IT Management

The Event-Driven Enterprise

2 Pages

Many of us have experienced the frustration or embarrassment of having a credit card transaction rejected. Often, it’s the result of an error of financial timing on behalf of the individual or institution. Such occurrences represent opportunities for financial companies to raise customers’ credit limits or offer other financial services to ensure that such an event doesn’t occur again. There are many other examples where business events present opportunities for companies to improve efficiency if the event can be captured and presented to a system designed to handle it. However, for many companies, significant delays occur between the event occurring and it being recognized by the department empowered to capitalize on it.

Consider the customer retention value if the customer involved in the unsuccessful credit card transaction immediately receives a text message on a mobile phone or an e-mail. The message would indicate the financial institution is looking into the event to determine how best to improve service in the future. Many mobile telephone companies have started implementing similar systems to support directory inquiry interactions. The simple process of requesting a telephone number is an event that results in a text message being sent to the customer confirming the number.

The value of an event can decrease in direct proportion to its float time, depending on the event’s nature and importance. For certain events, anything other than instantaneous processing is unacceptable. For others, hours or even days can pass with no appreciable loss of business value. Event-driven integration is essential for the former and can present interesting new business opportunities for the latter.

In any complex system supporting many constituents, huge numbers of events occur daily. The event itself is defined by the use to which it can be put. With sufficiently versatile event-detection technology, virtually all execution steps in existing application environments can be considered an event if business value can be derived from encapsulating the execution step as an event. For a directory inquiry, the execution step may be sending the data to the operator’s workstation in response to the request. When one considers that any screen interaction of a legacy system may be detectable as an event, the possibilities for deriving business value from event-driven integration grow exponentially.

WHY IT’S IMPORTANT

Event-driven integration can be a troubling concept to grasp, but it has profound consequences on an organization’s efficiency and its ability to react quickly to opportunities. Several application types derive distinct benefit from an event-driven enterprise architectural approach:

  • EAI: In the late 1990s, EAI emerged as a technology and a discipline aimed at linking the increasing array of disparate applications found in most organizations. Vendors such as Vitria, Active Software, New Era of Networks, and TIBCO developed products that would reach into existing systems in search of changed data items. Any qualifying changes were routed to target systems based on criteria defined in the software. Most early implementations were aimed at synchronizing databases more rapidly than could be achieved with data replication technology. A key element of many successful systems was the use of powerful messaging systems such as WebSphere MQ (WMQ). WMQ would provide rapid delivery assurance for changes that needed to be published around the network. EAI vendors sought to differentiate themselves by offering adapter technology for the most common database and application systems. Often, database polling helped detect events that would trigger a process inside the EAI tool.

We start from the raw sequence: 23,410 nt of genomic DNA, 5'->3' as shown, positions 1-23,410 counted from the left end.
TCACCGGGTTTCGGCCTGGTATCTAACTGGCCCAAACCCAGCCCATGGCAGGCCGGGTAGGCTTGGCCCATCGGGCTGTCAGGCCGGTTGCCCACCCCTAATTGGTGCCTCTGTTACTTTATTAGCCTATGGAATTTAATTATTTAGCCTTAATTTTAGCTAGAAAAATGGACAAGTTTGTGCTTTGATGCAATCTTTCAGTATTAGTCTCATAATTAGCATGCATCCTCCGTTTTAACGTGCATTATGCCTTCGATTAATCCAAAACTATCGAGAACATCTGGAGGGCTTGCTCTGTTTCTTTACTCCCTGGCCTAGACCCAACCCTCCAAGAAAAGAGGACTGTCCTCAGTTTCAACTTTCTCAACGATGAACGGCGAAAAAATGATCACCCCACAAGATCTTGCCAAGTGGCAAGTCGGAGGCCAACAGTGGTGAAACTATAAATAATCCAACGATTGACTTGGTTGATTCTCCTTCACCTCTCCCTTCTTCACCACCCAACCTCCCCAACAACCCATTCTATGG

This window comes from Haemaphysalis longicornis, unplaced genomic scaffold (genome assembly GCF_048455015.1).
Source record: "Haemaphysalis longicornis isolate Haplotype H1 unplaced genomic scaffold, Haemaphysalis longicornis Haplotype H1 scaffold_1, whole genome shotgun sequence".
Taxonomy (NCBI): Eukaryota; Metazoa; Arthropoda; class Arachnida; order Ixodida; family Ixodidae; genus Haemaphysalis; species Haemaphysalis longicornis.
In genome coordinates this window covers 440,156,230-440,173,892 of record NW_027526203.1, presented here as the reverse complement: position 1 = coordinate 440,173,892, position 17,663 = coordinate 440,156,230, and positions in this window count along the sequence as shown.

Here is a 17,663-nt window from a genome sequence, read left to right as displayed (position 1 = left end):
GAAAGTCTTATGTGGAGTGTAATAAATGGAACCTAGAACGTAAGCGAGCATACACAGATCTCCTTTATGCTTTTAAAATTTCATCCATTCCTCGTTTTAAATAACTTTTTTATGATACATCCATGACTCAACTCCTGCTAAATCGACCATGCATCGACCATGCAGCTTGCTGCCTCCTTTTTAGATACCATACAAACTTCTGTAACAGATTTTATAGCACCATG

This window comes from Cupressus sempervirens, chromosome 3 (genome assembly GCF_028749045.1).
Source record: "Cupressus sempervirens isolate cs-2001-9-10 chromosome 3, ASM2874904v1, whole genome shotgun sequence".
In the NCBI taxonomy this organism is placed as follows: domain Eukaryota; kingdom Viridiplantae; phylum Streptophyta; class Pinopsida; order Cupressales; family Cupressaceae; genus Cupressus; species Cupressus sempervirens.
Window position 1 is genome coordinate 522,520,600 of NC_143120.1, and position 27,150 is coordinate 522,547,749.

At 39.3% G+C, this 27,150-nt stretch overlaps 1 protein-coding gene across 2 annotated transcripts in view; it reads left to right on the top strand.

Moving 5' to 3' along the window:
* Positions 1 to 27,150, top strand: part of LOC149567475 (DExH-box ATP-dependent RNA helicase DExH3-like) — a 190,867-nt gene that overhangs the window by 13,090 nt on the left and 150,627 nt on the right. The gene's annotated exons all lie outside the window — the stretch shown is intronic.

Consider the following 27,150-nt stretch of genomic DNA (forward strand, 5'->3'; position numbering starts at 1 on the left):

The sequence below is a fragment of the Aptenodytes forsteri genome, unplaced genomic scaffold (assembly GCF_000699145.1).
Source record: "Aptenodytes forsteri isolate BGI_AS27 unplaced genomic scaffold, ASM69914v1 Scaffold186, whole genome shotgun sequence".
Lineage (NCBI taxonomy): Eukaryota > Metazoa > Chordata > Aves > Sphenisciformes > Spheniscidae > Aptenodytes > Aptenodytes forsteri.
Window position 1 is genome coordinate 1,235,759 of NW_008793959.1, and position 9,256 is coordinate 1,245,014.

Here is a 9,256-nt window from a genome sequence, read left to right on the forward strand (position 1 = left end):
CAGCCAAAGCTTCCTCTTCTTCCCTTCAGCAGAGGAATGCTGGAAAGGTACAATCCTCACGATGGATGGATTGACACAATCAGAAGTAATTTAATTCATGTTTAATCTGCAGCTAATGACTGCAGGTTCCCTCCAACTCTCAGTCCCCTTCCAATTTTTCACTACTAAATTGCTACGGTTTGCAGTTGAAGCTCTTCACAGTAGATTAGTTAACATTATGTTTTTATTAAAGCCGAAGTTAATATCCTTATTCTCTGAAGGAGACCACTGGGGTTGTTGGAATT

• BUSINESS PROCESS MANAGEMENT (BPM) augments EAI by adding a layer of abstraction that lets non-technical users redefine business processes based on integration of state changed across various platforms. It’s highly dependent upon robust event-detection technologies since its usage metaphor is that of graphical representation of a business process with a clear initiation point. Event-driven integration is used to trigger a business process and may be used within the process itself for long-running business transactions. A new standard has emerged, known as J2EE Connector Architecture (J2CA), specifically to allow BPM and EAI technology to easily define events important to the process. A sound architecture for event-driven integration must support event definition based on J2CA.
  • BUSINESS ACTIVITY MONITORING (BAM) is focused on delivering real-time information on the health of the company’s business processes to executives. BAM products typically appear as a graphically rich presentation layer, backed with sophisticated event correlation technology. BAM borrows heavily from the systems management world, where event detection and correlation has become the de facto method for rapidly diagnosing system problems. BAM exploits a similar concept at the business level. It relies upon timely notification of business-related events and performs customizable analysis of those events to determine how well the business processes within the company are performing.